<img height="1" width="1" style="display: none" src="https://www.facebook.com/tr?id=976470819114134&amp;ev=PageView&amp;noscript=1">

Power up! Prepare for on-demand IT with server performance tuning

In a world where application workloads can be in high demand at a moment’s notice, it is good practice to performance tune your Red Hat Enterprise Linux server infrastructure

An always-on Internet is enabling customers to interact with your organisation around the clock. To ensure the best possible experience, your server infrastructure should be kept optimised with regular performance tuning.

A number of emerging technologies and business processes require high levels of computer processing power, storage capacity and network bandwidth. These include:

The self-service trend is particularly pertinent as customers and partners become more demanding of better application response times. Here, poor performance will have a direct impact on user experience and possibly revenue opportunities.

Factors like base system configuration, database tuning and application settings can impact how well the overall platform performs. And, if you are doing custom app development, the code itself should be optimised which adds another layer of complexity.

It is good practice to regularly performance tune servers and other software-defined services like networks and storage, as anything out-of-the-box tends to be geared for general purpose. Once you get into segmentation for specific workloads it makes sense to do performance tuning.

Getting performance tuning right will have immediate business benefits as you will be able to get the most out of modern server and storage hardware. The pace of hardware technology performance continues unabated and, when combined with optimised software for servers, storage and networks, will deliver continuous improvement over closed systems with limited flexibility or multi-tenanted public clouds.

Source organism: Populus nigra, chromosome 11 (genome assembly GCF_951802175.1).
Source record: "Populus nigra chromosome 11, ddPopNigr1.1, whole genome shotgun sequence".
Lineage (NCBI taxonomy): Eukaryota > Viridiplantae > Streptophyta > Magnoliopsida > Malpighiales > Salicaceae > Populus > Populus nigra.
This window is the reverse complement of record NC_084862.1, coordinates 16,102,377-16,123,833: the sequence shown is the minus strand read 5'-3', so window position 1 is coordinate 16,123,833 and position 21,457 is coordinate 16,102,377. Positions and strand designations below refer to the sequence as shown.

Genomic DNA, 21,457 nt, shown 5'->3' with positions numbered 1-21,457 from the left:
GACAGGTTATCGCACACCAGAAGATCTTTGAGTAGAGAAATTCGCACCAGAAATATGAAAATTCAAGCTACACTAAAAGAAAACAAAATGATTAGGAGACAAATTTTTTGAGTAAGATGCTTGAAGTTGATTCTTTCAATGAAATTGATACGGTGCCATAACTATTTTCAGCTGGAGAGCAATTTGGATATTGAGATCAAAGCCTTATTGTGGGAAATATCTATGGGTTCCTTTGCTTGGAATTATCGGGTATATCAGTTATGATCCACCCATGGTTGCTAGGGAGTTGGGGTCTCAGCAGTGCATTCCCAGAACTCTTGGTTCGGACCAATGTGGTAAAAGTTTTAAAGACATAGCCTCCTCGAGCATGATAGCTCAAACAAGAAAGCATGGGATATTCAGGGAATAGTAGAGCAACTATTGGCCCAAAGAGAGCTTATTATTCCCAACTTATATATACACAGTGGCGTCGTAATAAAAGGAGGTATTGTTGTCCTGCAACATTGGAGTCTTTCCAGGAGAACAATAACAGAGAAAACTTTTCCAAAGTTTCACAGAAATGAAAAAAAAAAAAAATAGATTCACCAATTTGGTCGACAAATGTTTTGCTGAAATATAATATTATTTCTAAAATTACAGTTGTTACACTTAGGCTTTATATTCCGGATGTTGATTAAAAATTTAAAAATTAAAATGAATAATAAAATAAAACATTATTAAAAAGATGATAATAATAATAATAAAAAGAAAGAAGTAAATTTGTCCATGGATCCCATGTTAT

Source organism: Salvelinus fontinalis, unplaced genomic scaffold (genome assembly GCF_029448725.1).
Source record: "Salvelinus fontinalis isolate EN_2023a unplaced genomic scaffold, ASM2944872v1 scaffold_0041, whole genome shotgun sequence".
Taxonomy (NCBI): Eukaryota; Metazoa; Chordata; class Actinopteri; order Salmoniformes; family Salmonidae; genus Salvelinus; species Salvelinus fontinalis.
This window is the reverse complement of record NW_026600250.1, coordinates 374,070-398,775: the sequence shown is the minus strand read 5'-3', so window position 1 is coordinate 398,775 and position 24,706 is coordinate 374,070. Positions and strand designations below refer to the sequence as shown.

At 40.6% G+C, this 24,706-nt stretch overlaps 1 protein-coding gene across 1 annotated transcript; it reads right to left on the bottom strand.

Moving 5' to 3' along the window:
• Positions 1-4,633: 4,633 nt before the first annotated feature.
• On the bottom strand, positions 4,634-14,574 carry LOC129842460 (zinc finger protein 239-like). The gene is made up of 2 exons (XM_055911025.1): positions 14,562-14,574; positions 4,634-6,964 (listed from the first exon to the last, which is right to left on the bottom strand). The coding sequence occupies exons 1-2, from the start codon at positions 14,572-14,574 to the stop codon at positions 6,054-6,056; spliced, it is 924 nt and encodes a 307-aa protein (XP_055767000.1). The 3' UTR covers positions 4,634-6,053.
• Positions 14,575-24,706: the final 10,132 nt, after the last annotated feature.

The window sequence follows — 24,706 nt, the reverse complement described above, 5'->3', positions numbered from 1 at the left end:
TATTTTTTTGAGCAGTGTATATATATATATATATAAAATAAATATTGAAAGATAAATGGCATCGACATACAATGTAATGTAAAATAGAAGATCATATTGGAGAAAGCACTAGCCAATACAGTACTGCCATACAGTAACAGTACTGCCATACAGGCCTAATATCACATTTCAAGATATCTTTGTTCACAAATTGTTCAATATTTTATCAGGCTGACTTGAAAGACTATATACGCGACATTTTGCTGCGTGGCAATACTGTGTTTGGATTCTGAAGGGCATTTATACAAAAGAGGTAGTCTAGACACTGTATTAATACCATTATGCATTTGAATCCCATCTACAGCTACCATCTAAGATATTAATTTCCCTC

Some tips for infrastructure optimisation

Let’s consider a number of practical steps to optimise server infrastructure.

  • Limit unnecessary services. If the server is being used for a dedicated workload then keep a close eye on redundant services which can impact performance.

  • Workload specific. Perform specific performance tuning for certain workloads. For example, database servers will have different configuration requirements to network servers. In the latest version of Red Hat Enterprise Linux you can optimise the system based on a profile which is already there. Previously, low-level work was required but now there is a wizard with some use cases around optimisation and RHEL performance tuning.

  • RAID and SSD. Use of solid-state disks has attracted much attention for its I/O and general performance benefits. This is true for most workloads; however, further performance benefits can be achieved by optimising the way all storage disks operate with RAID and modern file system technology.

  • High-speed interconnects. Like SSD technology, most network connections in the data centre can be sped up by using a technology with lower latency than the ubiquitous Ethernet standard. Most systems vendors are making high-speed interconnect technology available alongside Ethernet and it is a good time to take advantage of it.

  • File system maintenance. To keep a server or storage system running at its peak, the file system must be continuously monitored and tuned. Factors like file fragmentation and contention can degrade overall file system performance. A number of methods – from discarding unused blocks to changing parameters – can be used to prevent performance problems.

  • Two sets of eyes. When working on system performance tuning or code optimisation it’s always good practice to get a second opinion from a fresh set of eyes. This will provide a new perspective on your architecture and adds room for optimisation.

  • Provide feedback. If you are on a server support subscription then put it to good use and report your performance tuning work back to Red Hat. Contributing to the community process will also help improve the performance of future releases of the software.

As the world continues to run at a faster pace, performance tuning will make increasingly good business sense. Start by identifying the underperforming servers and consolidate them with updated equipment and server software.